Additionally, a consequence of the proposed guidance seems to be that debt under such an arrangement would be classified as noncurrent only after a failed remarketing, which seems counterintuitive to the driver of such an event. Under the terms of a VRDO, the LOC is used to pay the par value plus any accrued interest only if there is a failed remarketing. While this extends the long-term nature of the debt, making it appropriately classified as noncurrent, it appears that the Proposed ASU contradicts its proposed rule and considers the LOC in this situation. Further, it ignores the notion that a successful remarketing preserves the long-term nature of the bond because the debt itself is not “reissued” when it is remarketed to a new investor. It remains outstanding and should be considered a long-term obligation. The proposed reclassification is also contrary to FASB ASC Paragraph 210-10-45-12, which discusses how current liability classification is not intended to include long-term obligations incurred to provide increased amounts of working capital for long periods.
As proposed, the portion of the Proposed ASU requiring short-term classification for VRDOs could unduly impact and skew financial metrics of health care organizations used by key decision-makers, complicate peer comparisons, require possible debt covenant amendments or waivers, and possibly result in increased costs from having to extinguish or restructure current debt arrangements and replacing it with higher-cost debt.
The Proposed ASU could have other far-reaching implications. The proposed current classification of VRDOs may cause many financial statement users to be misinformed about an organization’s true working capital and liquidity, and its ability to continue as a going concern. An organization that was once quite solvent may appear to not be as solvent, or even insolvent, if FASB implements the proposed simplification rule. Management of health care organizations will have to spend additional time working with bond rating agencies, auditors, and others to help them understand the true financial stability of the entity. Furthermore, it may cause health care systems to discontinue the use of a well-proven and cost-effective method of long-term financing with the combination of a VRDO and an LOC or SBPA. This increases administrative burden, including having to evaluate new financing options and consider unwinding arrangements already in place, and could result in substantial incremental costs, including loss on early extinguishment of such arrangements and higher future interest costs. The proposal could also have negative financial and operating implications for financial institutions that issue LOCs or SBPAs, institutions that provide underwriting services, and investors.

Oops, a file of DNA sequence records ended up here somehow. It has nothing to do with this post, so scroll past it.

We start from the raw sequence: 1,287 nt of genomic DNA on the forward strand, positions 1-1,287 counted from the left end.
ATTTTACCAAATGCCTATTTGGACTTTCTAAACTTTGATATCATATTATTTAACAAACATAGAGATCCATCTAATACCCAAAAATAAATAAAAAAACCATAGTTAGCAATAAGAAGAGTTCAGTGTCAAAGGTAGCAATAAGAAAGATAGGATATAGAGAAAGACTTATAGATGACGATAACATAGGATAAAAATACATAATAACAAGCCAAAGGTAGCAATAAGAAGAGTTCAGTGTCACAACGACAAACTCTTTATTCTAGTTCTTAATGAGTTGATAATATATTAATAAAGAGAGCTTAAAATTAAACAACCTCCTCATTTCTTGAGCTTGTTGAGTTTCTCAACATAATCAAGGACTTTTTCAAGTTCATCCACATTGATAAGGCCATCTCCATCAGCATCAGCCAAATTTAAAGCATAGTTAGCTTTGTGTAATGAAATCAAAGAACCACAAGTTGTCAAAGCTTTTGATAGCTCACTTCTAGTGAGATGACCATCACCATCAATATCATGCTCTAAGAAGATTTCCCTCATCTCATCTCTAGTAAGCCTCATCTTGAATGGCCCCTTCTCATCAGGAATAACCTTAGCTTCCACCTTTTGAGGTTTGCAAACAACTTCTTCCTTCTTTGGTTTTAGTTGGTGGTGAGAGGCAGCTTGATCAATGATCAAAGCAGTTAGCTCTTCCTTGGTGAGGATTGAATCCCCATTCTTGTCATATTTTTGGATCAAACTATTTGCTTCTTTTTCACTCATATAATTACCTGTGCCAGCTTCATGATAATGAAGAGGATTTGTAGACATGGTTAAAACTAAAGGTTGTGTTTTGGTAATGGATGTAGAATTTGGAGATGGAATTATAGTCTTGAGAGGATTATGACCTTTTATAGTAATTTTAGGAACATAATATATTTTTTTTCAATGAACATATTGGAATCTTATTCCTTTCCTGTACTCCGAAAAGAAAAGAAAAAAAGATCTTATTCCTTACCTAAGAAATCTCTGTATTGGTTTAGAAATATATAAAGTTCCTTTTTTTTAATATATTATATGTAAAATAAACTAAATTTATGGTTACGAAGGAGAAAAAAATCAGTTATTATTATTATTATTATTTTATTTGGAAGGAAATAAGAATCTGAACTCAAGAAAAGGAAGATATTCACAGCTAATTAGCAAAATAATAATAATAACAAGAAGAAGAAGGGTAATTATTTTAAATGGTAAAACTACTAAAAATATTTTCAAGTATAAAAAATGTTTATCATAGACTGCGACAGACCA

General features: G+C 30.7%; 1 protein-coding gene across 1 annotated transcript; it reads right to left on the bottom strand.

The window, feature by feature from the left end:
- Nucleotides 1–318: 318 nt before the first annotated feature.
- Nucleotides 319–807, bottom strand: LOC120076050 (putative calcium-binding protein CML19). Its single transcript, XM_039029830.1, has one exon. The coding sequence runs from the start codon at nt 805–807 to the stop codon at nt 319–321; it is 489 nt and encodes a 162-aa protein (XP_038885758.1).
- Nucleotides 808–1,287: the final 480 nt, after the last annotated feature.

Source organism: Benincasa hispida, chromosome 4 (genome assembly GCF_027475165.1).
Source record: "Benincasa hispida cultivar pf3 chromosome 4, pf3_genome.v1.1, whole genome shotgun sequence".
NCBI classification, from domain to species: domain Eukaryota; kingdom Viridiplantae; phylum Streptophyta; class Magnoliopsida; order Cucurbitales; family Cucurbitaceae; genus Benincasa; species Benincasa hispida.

The full proposal is available at FASB’s website, and the board is accepting comments through Oct. 28.
— Norman Mosrie, CPA, FHFMA, CHFP, is a partner with DHG Healthcare and chairs the AICPA Health Care Expert Panel and the Healthcare Financial Management Association Principles and Practices Board. Nancy Lankton, CPA, CISA, Ph.D., is associate dean for Accreditation and Strategic Initiatives at Lewis College of Business at Marshall University. To comment on this article or to suggest an idea for another article, contact Ken Tysiac, the JofA’s editorial director, at Kenneth.Tysiac@aicpa-cima.com or 919-402-2112.